The project includes just three hardware components: an Nvidia Jetson TX1 board, a Foscam FI9800P IP camera, and a Particle Photon attached to a relay The camera is mounted on the side of the house aimed at the front yard. It communicates with a WIFI Access Point maintained by the Jetson sitting in the den near the front yard. The Photon and relay are mounted in the control box for my sprinkler system and are connected to a WIFI access point in the kitchen.
In operation, the camera is configured to watch for changes in the yard. When something changes, the camera FTPs a set of 7 images, one per second, to the Jetson. A service running on the Jetson watches for inbound images, passing them to the Caffe deep learning neural network. If a cat is detected by the network, the Jetson signals the Photon's server in the cloud, which sends a message to the Photon. The Photon responds by turning on the sprinklers for two minutes.
Here, a cat wandered into the frame triggering the camera:
The cat made it out to the middle of the yard a few seconds later, triggering the camera again, just as the sprinklers popped up:
Follow the directions from Foscam to associate it with the Jetson's AP (see below). In my setup the Jetson is at 10.42.0.1. I gave the camera a fixed IP address, 10.42.0.11, to make it easy to find. Once that is done, connect your Windows laptop to the camera and configure the "Alert" setting to trigger on a change. Set the system up to FTP 7 images on an alert. Then give it a user ID and password on the Jetson. My camera sends 640x360 images, FTPing them to its home directory.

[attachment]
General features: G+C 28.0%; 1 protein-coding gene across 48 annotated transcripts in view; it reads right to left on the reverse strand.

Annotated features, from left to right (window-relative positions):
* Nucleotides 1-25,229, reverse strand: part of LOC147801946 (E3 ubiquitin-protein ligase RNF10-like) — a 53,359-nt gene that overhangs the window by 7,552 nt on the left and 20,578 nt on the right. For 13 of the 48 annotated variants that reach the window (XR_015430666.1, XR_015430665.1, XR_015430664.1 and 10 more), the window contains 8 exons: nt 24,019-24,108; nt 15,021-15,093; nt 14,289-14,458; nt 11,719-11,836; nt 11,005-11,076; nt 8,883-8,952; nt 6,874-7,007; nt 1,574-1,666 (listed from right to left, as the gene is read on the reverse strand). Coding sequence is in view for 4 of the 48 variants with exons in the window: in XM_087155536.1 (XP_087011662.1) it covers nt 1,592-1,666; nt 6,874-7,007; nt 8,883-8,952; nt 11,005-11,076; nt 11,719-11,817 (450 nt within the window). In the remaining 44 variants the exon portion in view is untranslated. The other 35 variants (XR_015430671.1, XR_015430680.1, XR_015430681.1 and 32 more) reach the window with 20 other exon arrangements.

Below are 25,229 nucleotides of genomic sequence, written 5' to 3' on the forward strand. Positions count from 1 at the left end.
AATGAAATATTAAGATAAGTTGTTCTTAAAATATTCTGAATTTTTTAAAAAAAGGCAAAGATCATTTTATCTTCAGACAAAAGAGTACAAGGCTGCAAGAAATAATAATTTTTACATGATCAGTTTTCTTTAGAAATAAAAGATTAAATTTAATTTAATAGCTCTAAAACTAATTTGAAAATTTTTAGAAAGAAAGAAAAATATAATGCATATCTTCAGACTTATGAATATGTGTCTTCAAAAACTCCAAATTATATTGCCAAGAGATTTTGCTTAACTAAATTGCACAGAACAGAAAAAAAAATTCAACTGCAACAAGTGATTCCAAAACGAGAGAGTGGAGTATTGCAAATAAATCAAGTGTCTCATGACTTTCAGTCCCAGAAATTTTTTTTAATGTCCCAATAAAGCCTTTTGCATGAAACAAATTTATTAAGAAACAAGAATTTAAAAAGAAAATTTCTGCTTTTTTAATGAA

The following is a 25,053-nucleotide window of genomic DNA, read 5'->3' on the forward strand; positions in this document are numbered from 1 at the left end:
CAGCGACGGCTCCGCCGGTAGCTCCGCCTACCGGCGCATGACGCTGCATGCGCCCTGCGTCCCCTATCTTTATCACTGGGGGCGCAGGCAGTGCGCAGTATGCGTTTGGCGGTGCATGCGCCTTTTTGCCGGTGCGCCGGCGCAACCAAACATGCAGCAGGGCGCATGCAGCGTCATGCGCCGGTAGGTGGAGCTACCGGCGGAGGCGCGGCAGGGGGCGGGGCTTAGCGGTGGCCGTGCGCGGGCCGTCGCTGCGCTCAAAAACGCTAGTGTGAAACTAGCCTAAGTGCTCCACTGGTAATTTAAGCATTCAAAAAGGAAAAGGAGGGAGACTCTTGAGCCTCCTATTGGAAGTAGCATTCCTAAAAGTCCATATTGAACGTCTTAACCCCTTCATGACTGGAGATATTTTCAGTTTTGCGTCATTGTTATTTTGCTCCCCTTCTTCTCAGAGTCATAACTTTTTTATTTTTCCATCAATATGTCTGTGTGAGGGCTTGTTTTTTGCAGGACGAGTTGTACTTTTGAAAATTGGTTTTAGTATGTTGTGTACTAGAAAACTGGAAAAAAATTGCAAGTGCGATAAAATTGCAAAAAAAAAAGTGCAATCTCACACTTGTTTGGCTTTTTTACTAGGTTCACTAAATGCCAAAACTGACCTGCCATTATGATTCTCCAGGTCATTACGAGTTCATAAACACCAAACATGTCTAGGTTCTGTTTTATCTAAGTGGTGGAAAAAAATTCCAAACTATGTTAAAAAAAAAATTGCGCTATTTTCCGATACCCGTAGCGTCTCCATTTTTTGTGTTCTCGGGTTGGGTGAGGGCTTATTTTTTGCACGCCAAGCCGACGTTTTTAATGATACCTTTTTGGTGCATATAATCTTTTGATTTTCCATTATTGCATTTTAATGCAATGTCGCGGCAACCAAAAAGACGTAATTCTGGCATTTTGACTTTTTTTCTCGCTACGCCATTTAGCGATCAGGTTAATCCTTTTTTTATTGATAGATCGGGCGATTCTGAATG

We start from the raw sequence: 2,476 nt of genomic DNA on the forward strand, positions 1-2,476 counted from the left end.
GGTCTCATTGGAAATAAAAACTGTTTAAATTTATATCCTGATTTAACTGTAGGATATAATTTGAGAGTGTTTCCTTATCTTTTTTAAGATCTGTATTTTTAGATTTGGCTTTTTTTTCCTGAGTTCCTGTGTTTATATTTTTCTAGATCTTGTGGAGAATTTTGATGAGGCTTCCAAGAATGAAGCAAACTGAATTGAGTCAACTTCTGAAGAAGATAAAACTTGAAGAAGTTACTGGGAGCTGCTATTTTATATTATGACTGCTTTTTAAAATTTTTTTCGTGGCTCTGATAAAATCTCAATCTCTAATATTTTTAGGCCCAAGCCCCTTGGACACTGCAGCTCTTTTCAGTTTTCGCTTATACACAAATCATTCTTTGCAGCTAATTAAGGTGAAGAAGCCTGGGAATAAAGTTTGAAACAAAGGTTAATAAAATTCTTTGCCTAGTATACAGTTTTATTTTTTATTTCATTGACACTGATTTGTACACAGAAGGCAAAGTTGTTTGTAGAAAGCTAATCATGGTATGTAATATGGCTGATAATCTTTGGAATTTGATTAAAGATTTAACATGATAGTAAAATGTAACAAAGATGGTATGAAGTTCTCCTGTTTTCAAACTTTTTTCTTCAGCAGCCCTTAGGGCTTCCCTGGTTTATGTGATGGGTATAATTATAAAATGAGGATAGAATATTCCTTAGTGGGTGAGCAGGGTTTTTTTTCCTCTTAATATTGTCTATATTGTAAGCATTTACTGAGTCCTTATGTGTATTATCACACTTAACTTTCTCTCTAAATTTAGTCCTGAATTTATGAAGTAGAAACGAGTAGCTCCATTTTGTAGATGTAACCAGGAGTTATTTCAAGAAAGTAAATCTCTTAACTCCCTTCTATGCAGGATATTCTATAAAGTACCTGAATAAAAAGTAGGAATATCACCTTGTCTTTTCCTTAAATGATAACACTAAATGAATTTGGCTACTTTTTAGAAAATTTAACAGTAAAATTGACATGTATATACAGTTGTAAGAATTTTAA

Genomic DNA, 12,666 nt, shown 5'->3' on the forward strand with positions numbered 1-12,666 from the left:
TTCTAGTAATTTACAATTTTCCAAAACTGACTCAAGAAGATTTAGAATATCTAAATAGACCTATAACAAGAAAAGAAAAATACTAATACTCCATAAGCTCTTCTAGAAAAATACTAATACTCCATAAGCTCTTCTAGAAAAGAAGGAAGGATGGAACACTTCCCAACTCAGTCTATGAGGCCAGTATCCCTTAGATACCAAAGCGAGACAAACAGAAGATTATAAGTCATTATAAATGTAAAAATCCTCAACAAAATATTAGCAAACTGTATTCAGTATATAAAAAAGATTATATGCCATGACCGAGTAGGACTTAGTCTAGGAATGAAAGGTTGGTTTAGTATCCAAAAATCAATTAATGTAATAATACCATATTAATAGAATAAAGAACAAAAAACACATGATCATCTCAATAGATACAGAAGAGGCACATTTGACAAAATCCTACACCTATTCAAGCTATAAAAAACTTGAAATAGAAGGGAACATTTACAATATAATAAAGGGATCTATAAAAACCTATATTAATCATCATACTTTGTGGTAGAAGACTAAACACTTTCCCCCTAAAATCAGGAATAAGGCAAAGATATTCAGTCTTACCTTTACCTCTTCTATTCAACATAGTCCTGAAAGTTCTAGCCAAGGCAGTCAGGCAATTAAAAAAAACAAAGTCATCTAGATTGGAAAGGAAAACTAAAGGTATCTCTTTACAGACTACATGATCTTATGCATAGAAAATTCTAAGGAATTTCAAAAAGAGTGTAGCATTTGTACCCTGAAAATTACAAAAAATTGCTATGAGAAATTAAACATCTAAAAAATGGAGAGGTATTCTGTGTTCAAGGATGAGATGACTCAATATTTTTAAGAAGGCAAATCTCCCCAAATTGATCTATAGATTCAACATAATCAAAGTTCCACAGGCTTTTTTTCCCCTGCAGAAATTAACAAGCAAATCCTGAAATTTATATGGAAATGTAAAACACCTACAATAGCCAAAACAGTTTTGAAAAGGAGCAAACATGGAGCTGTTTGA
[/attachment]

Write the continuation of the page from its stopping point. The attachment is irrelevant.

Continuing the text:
Here are some selected configuration parameters for the camera:
|Network: IP Configuration|
|Obtain IP from DHCP||Not checked|
|Network: FTP Settings|
|Video Snapshot Settings|
|Pictures Save To||FTP|
|Enable timing to capture||Not checked|
|Enable Set Filename||Not checked|
|Detector Motion Detection|
The black box on the left with the blue LED is a 24VAC to 5VDC converter from EBay. You can see the white relay on the relay board and the blue connector on the front. The Photon board is on the right. Both are taped to a piece of perfboard to hold them together.
The converter's 5V output is connected to the Photon's VIN pin. The relay board is basically analog: it has an open-collector NPN transistor with a nominal 3.3V input to the transistor's base and a 3V relay. The Photon's regulator could not supply enough current to drive the relay so I connected the collector of the input transistor to 5V through a 15 ohm 1/2 watt current limiting resistor. The relay contacts are connected to the water valve in parallel with the normal control circuit.
Here's the way it is wired:
|24VAC converter 24VAC||<--->||Control box 24VAC OUT|
|24VAC converter +5V||<--->||Photon VIN, resistor to relay board +3.3V|
|24VAC converter GND||<--->||Photon GND, Relay GND|
|Photon D0||<--->||Relay board signal input|
|Relay COM||<--->||Control box 24VAC OUT|
|Relay NO||<--->||Front yard water valve|
The only hardware bits added to the Jetson are a SATA SSD drive and a small Belkin USB hub. The hub has two wireless dongles that talk to the keyboard and mouse.